By Sophia Papastavrou Faustmann
Last spring, I was at a UN-supported event listening to a group of Greek Cypriot and Turkish Cypriot women sharing their grievances over the Cyprus Problem. Finally, Lissa Jaatas the co-founder of Obreras Empowered, an association that promotes the rights of domestic workers in Cyprus, spoke and reminded the group of the horrendous discrimination and sexual violence faced by domestic workers on both sides of the divide. The room was quiet, some women shifted uncomfortably in their chairs while others left quietly because the ‘topic’ had shifted.
I couldn’t help but feel like perhaps that those in attendance had missed the point. That they felt the human rights violations happening in the present had no place in a discussion on unifying the island. The disconnect to me while absurd indicated that visible minorities are bodies that do not belong in Cypriot spaces unless in the home as caregivers. This is underlined repeatedly through racial and sexual harassment both reported and unreported. The impact that racialised women encounter in the context of violence has largely become a spectacle in the context of an ethnic majority that acts like the risks equals their own. This is indicative in the powerful backlash by the elites on the island claiming that the recent reports from international media have been unfair especially in the ‘over generalising’ of the abuse of migrant workers.
The reality is that we have all heard the stories of exploitation, that not everyone who hires a caregiver complies with the system and, as is evident in the current unfolding of events that drove the justice minister to resign, the system in Cyprus is made to benefit the few. The distribution of power across the ethnic divide prioritises men. The image of an ideal citizen in Cyprus is a male/white and is the protector of the nation: able-bodied, hyper-masculine, heterosexual and combat-ready. As such, in Cyprus, where heteronormativity and patriarchy make up the structure of society, issues surrounding gender and women’s rights are unimportant to the nation-state, which has run smoothly because the needs of male-dominated institutions are met, while the issues of all women’s rights, LGBTQ rights, the rights of migrant workers, and human trafficking, for example, remain irrelevant to the mainstream. They all continue to take a backseat to the Cyprus question.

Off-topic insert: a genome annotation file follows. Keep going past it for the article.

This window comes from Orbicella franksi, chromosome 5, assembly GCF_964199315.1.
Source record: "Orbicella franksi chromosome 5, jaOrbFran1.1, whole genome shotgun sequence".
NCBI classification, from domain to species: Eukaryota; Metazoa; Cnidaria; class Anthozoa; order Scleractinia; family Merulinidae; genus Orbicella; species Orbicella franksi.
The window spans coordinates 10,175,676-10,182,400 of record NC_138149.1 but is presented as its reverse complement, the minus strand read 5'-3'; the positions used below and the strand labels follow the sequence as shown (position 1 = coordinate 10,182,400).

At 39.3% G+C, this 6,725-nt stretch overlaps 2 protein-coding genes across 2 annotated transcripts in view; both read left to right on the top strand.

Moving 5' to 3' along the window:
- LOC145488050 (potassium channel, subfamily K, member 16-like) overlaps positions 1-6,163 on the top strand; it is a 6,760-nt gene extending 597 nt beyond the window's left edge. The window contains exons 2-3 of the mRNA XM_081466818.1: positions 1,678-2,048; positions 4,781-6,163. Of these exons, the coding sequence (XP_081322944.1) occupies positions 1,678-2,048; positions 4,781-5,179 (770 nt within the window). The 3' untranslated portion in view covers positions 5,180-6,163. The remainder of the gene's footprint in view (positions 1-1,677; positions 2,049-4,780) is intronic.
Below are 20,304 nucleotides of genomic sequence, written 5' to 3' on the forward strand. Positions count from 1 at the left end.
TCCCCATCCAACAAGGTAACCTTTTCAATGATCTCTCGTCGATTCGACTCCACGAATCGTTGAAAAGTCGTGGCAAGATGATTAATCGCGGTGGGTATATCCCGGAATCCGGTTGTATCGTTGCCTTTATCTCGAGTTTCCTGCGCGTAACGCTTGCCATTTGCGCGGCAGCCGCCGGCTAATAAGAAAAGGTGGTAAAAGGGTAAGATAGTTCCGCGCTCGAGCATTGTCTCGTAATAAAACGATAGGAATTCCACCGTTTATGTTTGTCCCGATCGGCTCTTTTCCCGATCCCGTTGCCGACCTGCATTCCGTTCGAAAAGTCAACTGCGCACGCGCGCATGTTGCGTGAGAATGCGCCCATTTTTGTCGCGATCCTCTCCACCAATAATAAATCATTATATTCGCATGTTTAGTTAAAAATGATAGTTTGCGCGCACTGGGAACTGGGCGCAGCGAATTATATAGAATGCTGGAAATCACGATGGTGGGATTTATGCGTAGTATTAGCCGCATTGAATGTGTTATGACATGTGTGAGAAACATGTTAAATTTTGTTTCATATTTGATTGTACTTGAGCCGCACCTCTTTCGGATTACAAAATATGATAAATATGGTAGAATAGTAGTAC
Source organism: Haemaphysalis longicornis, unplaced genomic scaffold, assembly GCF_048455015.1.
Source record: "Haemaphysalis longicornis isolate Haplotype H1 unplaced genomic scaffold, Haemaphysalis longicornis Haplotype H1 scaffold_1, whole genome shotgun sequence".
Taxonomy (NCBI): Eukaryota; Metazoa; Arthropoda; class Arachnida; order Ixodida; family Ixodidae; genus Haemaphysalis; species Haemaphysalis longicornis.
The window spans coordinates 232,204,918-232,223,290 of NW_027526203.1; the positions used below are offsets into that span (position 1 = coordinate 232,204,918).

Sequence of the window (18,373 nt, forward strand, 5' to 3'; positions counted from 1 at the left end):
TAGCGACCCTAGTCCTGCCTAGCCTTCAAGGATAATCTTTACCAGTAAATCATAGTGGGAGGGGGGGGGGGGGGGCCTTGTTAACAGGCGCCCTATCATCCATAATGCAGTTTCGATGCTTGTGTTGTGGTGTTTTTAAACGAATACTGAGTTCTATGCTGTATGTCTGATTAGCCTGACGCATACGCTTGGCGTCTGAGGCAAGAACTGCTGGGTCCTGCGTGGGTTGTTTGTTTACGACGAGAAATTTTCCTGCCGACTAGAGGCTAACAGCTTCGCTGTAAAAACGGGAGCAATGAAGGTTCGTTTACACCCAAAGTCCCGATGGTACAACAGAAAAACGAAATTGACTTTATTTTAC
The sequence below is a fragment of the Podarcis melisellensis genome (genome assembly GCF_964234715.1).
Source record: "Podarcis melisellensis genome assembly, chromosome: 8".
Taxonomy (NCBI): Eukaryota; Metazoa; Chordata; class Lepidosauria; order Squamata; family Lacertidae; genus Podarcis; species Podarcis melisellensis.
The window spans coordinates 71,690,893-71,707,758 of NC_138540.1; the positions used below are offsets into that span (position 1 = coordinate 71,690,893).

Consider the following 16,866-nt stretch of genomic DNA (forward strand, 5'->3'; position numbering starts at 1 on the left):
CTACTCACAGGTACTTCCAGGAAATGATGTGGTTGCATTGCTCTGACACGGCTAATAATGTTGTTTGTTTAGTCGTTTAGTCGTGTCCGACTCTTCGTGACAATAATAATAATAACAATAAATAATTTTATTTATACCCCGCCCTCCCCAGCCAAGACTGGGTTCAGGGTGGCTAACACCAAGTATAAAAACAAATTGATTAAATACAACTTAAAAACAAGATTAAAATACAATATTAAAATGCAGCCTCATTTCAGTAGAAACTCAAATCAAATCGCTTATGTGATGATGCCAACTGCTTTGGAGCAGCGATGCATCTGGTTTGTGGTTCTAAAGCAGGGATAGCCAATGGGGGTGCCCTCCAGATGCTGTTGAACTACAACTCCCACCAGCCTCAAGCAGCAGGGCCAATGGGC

The widespread outrage of a system built loosely on sand, and the utter shock amongst each community has generated a collective response that must push all communities living on the island to action. That the “normal rules of conduct and rights do not apply” in Cyprus is due to the normalisation of the divided island which has resulted in xenophobia and ethnocentrism, insecurity, fear and trauma as well as an inability towards an inclusive approach beyond the bicommunal rhetoric.
A massive shift into a system that has failed is imperative for a new era of hope to emerge. An investment in gender mainstreaming in immigration and asylum policies, regulations and practices to promote and protect the rights of migrant and refugee women can only begin when we begin to unpack privilege and truly understand what diversity and human rights actually looks like. Mapping how the cycle of domestication, exploitation in Cyprus requires further critical analysis to inform the lack of human rights for some and the respect for human rights for others.
Women’s rights on both sides of the island must include the needs of women refugees, migrant workers, and victims of human trafficking in order for a National Action Plan on Women, Peace and Security in compliance with United Nations Resolution 1325 to be written, approved and finally implemented.
In recognising women’s shared issues, the government finally has an opportunity to jointly address domestic violence, human trafficking, exploitation of women migrants and gender inequities through the development of accountability mechanisms. We need investment in monitoring and evaluation within a future National Action Plan on addressing gender-based violence, creating an inclusive and participatory environment that crosses political party politics and universally functions to uphold EU values and principles for all persons living on the island and not the select few. Cyprus is obliged to act on the Istanbul Convention on preventing and combating violence against women and domestic violence. All forthcoming decisions on the economic, social and political future of the island will require a wide network of alliances to break the vicious cycle of violence.
Finally, within our communities, it is important to stop centring the lives that have been so tragically lost as woke points. Civil society and academics have spoken, written and actively addressed the racism in our society over and over again for years. We all knew it existed.
. We all know that we live within a microcosmic system that functions only in first gear. Now is the time for guts and guile through listening to perspectives that are not yours and that make you uncomfortable: make spaces for voices that do not reflect your own.
It is also within these difficult and challenging times that each person shaken by this tragedy has been forced to look their greatest fears in the eye. We have all been complacent. Now is the time for Cyprus to be on the right side of history and to make history in taking the lead towards a human rights agenda that eliminates violence in all its forms and takes extreme measures to prevent violence against women, protect its victims and prosecute the perpetrators.
Sophia Papastavrou Faustmann, PhD, is a gender consultant for the Middle East and North Africa region